Partner of pregnant mother killed by speeding driver on M66 says the justice system has failed them

Frankie Jules-Hough who was killed on the M66 and her partner Calvin Buckley who has been campaigning for tougher sentences for those who cause death by dangerous driving Credit: PA Images

The partner of a pregnant woman killed alongside their unborn child by a speeding driver has called for stronger deterrents - on the day his daughter should have been born.

Calvin Buckley should have been celebrating becoming a father, but instead was at the Court of Appeal to see three judges reconsider the sentence given to the man who killed his partner Frankie Jules-Hough and their unborn daughter Neeve.

Adil Iqbal, 22, had been filming himself reaching speeds of 123mph on the M66 when he lost control of his father's BMW on the M66, in May.

He then crashed into Ms Jules-Hough's car, which had pulled over on the hard shoulder with a puncture.

Frankie, 38, died in the crash in BuryGreater Manchester, along with her unborn daughter.

Iqbal was originally sentenced to 12 years for causing death by dangerous driving and was banned from driving for 14 years.

Since then Frankie's partner Calvin Buckley has been calling for harsher sentences for those convicted of dangerous driving, believing they should be handed life sentences.

"This wasn't an accident," he told ITV News. "This was a crime. Death by dangerous driving is black and white.

"I think if you're driving over a certain speed and if you're holding a mobile phone or if you're under the influence of drugs and alcohol, I think that is enough, it's black and white - life sentence.

"You've killed somebody. I don't understand what else would be needed or I don't see how any mitigating circumstances could reduce or lessen the impact."

Frankie Jules-Hough died after the crash in May, along with her unborn daughter Credit: Family photo

Ms Jules-Hough's son Thomas Spencer, nine, and nephew Tobias Welby, four, were left in comas suffering serious brain injuries, and their long-term outcomes remain uncertain.

Both spent weeks in intensive care.

On Friday 13 October three appeal judges in London increased Iqbal's jail term to 15 years after concluding the original sentence was unduly lenient.

But Mr Buckley says the justice system has failed him and his family.

"It's that feeling of injustice and the anger, thinking this is not right, how is this fair? How can the judge not see what we can see?" he said.

"How can they not value two lives lost and two sons losing their mother which the focus in the trial was never about the loss or impact he caused it was more looking at how to reduce his sentence."

After the court's judgment, outside the Court of Appeal, Mr Buckley said “Today should have been the proudest and happiest day of my life.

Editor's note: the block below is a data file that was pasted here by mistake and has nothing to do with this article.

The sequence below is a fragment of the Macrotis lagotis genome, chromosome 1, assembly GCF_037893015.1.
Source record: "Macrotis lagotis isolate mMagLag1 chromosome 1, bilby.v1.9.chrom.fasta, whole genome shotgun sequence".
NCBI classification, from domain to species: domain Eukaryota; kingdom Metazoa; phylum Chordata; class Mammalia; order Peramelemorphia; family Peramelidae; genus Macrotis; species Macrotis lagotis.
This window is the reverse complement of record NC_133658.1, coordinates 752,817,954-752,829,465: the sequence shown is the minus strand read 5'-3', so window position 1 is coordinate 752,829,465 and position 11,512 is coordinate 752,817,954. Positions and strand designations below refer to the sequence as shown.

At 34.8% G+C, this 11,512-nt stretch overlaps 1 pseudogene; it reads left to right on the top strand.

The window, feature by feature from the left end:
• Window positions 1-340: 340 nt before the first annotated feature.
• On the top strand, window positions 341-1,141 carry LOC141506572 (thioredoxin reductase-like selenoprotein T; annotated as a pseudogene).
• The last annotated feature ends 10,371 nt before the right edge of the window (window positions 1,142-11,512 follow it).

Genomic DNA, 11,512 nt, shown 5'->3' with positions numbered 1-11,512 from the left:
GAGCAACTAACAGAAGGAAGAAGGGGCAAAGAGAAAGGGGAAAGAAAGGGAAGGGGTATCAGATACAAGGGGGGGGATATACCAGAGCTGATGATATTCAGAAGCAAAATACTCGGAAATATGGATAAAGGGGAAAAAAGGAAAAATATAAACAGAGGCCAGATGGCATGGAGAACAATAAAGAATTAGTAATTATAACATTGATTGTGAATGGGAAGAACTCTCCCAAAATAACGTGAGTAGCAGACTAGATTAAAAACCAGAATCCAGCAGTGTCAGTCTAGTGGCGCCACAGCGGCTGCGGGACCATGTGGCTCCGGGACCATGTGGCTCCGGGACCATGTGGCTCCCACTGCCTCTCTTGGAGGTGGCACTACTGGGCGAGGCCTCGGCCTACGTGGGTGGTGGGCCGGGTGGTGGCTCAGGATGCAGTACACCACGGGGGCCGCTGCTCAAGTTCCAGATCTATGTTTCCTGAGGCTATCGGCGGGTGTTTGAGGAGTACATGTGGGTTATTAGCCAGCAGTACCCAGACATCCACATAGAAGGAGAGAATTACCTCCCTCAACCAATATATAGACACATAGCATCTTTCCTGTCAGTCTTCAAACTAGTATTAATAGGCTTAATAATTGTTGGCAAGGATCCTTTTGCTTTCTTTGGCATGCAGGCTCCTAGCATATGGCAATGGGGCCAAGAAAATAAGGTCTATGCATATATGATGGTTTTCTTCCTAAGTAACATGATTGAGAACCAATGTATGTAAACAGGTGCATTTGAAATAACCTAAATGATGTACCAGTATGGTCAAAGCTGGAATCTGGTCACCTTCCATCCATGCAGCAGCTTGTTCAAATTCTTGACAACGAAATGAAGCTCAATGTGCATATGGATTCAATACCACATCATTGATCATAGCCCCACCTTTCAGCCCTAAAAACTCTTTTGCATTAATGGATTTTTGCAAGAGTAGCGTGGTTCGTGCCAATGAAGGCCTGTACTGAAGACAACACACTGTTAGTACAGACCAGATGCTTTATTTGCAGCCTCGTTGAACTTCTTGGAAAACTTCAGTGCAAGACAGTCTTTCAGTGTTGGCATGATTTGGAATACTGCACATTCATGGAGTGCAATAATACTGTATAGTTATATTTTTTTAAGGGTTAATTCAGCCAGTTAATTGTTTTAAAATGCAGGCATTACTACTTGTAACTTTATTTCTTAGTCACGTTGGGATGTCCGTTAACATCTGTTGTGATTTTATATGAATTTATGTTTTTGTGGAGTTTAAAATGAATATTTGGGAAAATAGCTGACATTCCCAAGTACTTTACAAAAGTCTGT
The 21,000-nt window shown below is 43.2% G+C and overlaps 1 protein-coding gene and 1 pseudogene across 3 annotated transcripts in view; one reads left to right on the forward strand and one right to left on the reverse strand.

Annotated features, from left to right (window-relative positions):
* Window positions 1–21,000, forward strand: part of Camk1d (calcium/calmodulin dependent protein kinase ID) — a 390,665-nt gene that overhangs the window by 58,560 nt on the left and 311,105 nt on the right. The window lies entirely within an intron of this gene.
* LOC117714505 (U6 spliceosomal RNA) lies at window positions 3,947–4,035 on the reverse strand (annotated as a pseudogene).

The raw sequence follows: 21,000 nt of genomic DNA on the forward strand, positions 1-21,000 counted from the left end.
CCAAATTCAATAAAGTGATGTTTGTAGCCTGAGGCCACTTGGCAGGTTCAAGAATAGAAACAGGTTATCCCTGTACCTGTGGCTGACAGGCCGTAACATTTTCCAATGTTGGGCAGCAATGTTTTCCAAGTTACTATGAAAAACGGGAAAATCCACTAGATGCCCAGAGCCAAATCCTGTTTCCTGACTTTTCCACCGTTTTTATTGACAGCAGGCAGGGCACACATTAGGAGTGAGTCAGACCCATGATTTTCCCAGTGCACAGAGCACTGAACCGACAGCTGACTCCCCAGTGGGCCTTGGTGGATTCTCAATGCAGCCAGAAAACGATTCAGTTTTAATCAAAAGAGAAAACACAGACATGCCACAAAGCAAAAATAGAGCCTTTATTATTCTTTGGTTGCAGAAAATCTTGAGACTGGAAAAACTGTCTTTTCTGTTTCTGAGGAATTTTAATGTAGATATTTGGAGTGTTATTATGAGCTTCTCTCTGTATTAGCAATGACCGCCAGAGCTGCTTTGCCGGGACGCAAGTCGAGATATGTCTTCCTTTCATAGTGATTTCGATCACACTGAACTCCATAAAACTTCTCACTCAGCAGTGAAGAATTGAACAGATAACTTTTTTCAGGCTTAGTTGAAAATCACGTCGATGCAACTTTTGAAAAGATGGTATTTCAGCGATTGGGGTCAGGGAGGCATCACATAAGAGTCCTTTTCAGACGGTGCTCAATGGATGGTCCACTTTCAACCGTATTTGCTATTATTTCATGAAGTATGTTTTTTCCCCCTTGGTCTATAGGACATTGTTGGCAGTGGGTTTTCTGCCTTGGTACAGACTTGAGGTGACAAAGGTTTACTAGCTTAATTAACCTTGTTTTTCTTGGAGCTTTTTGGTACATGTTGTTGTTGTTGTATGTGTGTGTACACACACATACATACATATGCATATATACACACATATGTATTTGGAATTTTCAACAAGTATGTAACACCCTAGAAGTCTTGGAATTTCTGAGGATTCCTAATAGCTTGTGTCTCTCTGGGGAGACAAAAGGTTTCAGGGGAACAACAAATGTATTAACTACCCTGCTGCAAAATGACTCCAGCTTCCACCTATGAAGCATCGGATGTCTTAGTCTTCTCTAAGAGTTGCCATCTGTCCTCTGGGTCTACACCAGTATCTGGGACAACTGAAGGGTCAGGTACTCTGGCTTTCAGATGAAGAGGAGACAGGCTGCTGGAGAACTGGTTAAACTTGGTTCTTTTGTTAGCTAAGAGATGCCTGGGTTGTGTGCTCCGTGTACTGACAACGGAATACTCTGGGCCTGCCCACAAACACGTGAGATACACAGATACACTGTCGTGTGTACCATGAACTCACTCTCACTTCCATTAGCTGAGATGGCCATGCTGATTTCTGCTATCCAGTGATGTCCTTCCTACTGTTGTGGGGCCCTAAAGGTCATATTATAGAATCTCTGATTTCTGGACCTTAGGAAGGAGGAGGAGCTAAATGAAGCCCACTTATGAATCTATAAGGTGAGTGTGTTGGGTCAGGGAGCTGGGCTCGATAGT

"Today [13 October] is the day Neeve was due to be born and make her making her entrance into the world. Instead I am in court fighting for their justice.

“Neeve’s death isn’t recognised in the eyes of the law. Frankie’s family and I was shocked and saddened by this decision.

“It was an insult to Frankie and Neeve’s memory and clearly didn’t reflect the devastation and loss caused.

“My life, like so many others, was turned upside down because somebody wanted to show off, brag, boast and feed their own ego.

Credit: Family photo

“The fact that (Frankie and Neeve) lost their lives in this way has made the tragedy more devastating.

“The way he drove that day was described as ‘an accident waiting to happen’. It was no accident, it was crime.

"A crime that could have been prevented and that needs a strong deterrent so that it doesn’t happen again.

“Our roads are being used daily as race tracks – endangering children and families’ lives for their own amusement.

“I ask the question, what more does somebody have to do get a life sentence for causing death by dangerous driving?

“I am disappointed that another opportunity has been missed to try and clamp down on the growing issues of dangerous drivers and lawlessness on Britain’s roads."

Mr Buckley has spent the months following Frankie's and his daughter's deaths to join forces with the charity RoadPeace, to campaign for tougher sentences.

"[The justice system] has failed me and I think it has failed lots of other families and I do think it is broken.

"That's why I've wanted to get involved with RoadPeace and the campaign because its not just me, I've met other families and some of those sentences are even worse.

"It just don't make sense when you look at other crimes. People get longer sentences for lesser crimes, so I expected it to be a life sentence."

  • Greater Manchester Police released footage of Adil Iqbal driving one handed, reaching a speed of 123mph

Mr Buckley says he has not been able to grieve properly, and the lesser sentence handed to Iqbal has prolonged the agony.

"I thought, I need to use this tragedy to bring about change so it doesn't happen to other people," he added.

"My future was all planned out, all my thoughts and energy was going in to being a father, and having a family and it was all taken from me, and it does feel like the cruellest thing ever.

"You wouldn't wish it on anybody.

"It's with me every day the grief's there, the memories of that day will stay with me forever - it is just learning to live with it, and the only way I can live with it, is by trying to counteracting it with something positive.

"So from that I can always say that we've brought about some change, and that's what helps me."

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